The alarm clock piped up: beep, beep, beep... John Sykes rolled over and examined the offending object through rheumy eyes. Besides 'beep, beep, beep,' the clock said 6.15. The digital calendar beside it (a gift from his geek cousin) said 3 October 2011. Monday. John hated Mondays. He hit the 'off' button on the clock, rolled over in the feather bed, and went back to sleep.
Exactly one hour later, something very large and very fast fell from the sky, striking the Pennsylvania farmhouse with great force. It terminated the house with extreme prejudice, obliterating the structure, two trucks parked outside, a quarter-acre of vegetable garden and a barn full of pigs, and the rest of John's day.
The alarm clock piped up: beep, beep, beep... John Sykes rolled over and examined the offending object through rheumy eyes. Besides 'beep, beep, beep,' the clock said 6.15. The digital calendar beside it (a gift from his geek cousin) said 3 October 2011. Monday.
John wasn't that much of a science fiction fan, but he'd seen that movie about the ground hog. Being a practical sort of person, he got up, danced around on the cold floor until he found his clothes and boots, went down to the kitchen for some breakfast, and mulled the problem over while he got ready for work.
He was just starting up the truck that didn't have a burned-out transmission when something very large and very fast fell from the sky, terminating (with extreme prejudice) the house, a quarter-acre of vegetable garden and a barn full of pigs, both trucks, and the rest of John's day.
The next morning, John got dressed faster. Grabbing his jacket, his lunchbox, and a thermos full of coffee, he ran out to the functioning truck and threw it into reverse with great rapidity. Then he parked it next to the bob-wire fence across the road and stood leaning on it (the truck, not the fence), sipping his coffee, until 7.15.
He watched thoughtfully as something very large and very fast fell from the sky, obliterating the house, the vegetable garden, the pigs, and the dysfunctional truck. He made a note of the time.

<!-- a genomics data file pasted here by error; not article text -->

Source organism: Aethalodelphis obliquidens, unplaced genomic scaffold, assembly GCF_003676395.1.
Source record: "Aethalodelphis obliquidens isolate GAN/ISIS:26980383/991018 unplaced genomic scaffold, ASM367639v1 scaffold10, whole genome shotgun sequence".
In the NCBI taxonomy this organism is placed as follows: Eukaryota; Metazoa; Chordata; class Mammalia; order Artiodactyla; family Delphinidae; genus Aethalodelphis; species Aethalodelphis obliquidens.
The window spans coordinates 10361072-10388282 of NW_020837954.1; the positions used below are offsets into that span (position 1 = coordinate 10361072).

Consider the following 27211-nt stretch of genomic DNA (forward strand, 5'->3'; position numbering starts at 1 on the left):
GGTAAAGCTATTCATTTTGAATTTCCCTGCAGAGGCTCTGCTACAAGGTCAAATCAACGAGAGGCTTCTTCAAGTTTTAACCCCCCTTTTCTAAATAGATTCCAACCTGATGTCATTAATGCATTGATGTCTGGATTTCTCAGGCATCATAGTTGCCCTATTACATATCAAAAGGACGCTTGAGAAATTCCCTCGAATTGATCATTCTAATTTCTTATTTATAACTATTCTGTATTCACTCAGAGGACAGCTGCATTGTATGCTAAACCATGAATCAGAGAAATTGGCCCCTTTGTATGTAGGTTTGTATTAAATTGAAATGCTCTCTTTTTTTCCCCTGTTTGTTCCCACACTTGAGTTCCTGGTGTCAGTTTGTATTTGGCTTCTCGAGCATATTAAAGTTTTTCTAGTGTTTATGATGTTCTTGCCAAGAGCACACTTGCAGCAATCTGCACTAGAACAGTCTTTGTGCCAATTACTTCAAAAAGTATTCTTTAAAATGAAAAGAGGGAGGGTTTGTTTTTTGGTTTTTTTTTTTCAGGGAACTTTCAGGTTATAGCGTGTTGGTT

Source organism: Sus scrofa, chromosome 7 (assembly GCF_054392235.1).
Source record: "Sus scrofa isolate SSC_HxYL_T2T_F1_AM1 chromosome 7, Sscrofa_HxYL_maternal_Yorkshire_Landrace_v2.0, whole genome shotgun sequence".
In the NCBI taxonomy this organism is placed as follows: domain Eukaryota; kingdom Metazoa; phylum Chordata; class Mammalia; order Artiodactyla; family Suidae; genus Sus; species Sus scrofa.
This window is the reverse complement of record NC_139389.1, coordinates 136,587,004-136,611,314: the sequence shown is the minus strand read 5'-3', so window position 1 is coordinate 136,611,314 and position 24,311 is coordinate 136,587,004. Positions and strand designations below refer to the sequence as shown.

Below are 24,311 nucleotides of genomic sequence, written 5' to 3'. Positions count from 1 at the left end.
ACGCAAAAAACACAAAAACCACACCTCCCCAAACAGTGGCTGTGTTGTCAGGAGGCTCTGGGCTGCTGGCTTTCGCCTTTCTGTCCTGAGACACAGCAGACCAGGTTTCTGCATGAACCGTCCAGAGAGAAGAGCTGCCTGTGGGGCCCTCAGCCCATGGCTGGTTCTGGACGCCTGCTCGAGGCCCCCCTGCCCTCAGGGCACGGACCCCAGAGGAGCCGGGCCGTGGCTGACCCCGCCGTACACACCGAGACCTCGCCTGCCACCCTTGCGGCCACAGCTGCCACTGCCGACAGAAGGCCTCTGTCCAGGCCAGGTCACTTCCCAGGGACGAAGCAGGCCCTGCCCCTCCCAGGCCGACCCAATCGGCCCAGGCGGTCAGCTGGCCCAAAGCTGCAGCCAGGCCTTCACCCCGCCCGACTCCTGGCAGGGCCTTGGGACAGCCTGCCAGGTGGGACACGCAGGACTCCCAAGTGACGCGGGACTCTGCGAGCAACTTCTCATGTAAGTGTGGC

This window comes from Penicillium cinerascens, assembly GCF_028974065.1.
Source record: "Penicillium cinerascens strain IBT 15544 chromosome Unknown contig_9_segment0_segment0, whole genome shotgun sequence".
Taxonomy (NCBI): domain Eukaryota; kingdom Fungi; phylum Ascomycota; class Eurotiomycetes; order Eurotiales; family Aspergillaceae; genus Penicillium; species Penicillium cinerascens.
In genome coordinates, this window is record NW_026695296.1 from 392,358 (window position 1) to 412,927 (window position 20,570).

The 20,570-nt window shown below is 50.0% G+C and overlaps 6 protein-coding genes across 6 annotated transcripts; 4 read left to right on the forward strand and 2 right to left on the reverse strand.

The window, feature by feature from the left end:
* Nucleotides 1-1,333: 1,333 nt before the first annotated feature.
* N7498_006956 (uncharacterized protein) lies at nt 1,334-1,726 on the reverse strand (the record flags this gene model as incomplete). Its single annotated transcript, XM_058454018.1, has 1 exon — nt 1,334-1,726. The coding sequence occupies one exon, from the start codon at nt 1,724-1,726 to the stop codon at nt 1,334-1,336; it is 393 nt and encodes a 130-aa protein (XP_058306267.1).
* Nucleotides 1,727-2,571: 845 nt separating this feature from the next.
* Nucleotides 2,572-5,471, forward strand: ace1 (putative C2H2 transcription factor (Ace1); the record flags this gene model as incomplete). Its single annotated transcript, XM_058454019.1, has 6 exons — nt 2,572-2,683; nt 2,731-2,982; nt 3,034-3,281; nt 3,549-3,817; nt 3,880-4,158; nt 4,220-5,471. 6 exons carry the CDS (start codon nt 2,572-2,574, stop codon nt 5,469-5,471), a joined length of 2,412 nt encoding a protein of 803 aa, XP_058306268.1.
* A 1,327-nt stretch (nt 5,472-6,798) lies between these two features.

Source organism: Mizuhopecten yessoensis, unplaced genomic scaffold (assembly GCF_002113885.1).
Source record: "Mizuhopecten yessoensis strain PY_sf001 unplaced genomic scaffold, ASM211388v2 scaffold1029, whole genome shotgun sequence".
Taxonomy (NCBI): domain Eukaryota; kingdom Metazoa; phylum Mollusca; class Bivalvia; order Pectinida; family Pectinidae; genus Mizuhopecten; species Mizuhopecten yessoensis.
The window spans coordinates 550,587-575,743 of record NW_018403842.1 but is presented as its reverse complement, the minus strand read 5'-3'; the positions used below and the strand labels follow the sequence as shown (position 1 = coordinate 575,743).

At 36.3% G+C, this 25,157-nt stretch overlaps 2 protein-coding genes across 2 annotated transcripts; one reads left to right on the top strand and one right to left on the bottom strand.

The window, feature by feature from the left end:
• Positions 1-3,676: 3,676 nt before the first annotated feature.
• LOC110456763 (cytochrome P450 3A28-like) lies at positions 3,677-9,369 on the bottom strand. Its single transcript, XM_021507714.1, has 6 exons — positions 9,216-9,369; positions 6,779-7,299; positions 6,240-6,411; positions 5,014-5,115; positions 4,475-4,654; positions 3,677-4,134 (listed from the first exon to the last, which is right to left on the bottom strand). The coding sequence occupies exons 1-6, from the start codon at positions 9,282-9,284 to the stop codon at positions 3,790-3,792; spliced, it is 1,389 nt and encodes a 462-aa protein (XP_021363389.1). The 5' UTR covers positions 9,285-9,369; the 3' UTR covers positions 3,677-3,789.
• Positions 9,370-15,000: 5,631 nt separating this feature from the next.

Then he called in sick and went to the Punxsutawney Public Library, a place he had never been before. It turned out they had Google. From Google, he learned that the persistent object which kept wiping out his abode was a rogue satellite with a decayed orbit. The satellite in question belonged to a tv company. John resolved to cancel his subscription, even though he enjoyed Billy the Exterminator.
John Sykes wasn't the sharpest pencil in the box – he'd graduated 177th out of a class of 200, but only because that nasty teacher from Pittsburgh had given him a D in English. Otherwise, he would have made it to 170th. As previously noted, John was a practical young man, and it only took him two more iterations of the day before he had made a phone list. The fact that he had to register for a new library card every morning slowed him down a bit.
The next day after that, John turned off the alarm clock, ran downstairs to the phone – did anyone expect the greater Punxsutawney area to feature reliable mobile service? – and started punching numbers like mad.
An hour later, he was into his fifth fruitless conversation with an unbelieving bureaucrat. The nervous PhD at JPL was reaching for the number of Homeland Security when his line went dead.